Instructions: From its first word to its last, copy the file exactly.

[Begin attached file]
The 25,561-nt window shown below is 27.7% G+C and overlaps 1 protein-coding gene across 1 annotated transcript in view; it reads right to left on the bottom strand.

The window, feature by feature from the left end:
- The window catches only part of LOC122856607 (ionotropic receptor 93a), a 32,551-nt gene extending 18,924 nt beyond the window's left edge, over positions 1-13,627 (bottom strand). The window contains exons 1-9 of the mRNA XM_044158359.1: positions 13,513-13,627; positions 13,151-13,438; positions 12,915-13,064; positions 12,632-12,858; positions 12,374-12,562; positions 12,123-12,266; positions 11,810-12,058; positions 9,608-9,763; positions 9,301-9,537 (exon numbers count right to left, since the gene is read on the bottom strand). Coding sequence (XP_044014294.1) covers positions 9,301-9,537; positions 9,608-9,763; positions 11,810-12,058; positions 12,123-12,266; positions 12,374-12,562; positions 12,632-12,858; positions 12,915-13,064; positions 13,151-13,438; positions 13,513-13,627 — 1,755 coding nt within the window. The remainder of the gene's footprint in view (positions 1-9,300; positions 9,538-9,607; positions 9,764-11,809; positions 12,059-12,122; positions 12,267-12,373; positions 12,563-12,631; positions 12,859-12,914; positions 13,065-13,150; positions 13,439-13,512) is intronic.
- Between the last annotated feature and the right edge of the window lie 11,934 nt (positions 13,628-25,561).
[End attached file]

The 25,561-nt window shown below is 27.7% G+C and overlaps 1 protein-coding gene across 1 annotated transcript in view; it reads right to left on the bottom strand.

The window, feature by feature from the left end:
- The window catches only part of LOC122856607 (ionotropic receptor 93a), a 32,551-nt gene extending 18,924 nt beyond the window's left edge, over positions 1-13,627 (bottom strand). The window contains exons 1-9 of the mRNA XM_044158359.1: positions 13,513-13,627; positions 13,151-13,438; positions 12,915-13,064; positions 12,632-12,858; positions 12,374-12,562; positions 12,123-12,266; positions 11,810-12,058; positions 9,608-9,763; positions 9,301-9,537 (exon numbers count right to left, since the gene is read on the bottom strand). Coding sequence (XP_044014294.1) covers positions 9,301-9,537; positions 9,608-9,763; positions 11,810-12,058; positions 12,123-12,266; positions 12,374-12,562; positions 12,632-12,858; positions 12,915-13,064; positions 13,151-13,438; positions 13,513-13,627 — 1,755 coding nt within the window. The remainder of the gene's footprint in view (positions 1-9,300; positions 9,538-9,607; positions 9,764-11,809; positions 12,059-12,122; positions 12,267-12,373; positions 12,563-12,631; positions 12,859-12,914; positions 13,065-13,150; positions 13,439-13,512) is intronic.
- Between the last annotated feature and the right edge of the window lie 11,934 nt (positions 13,628-25,561).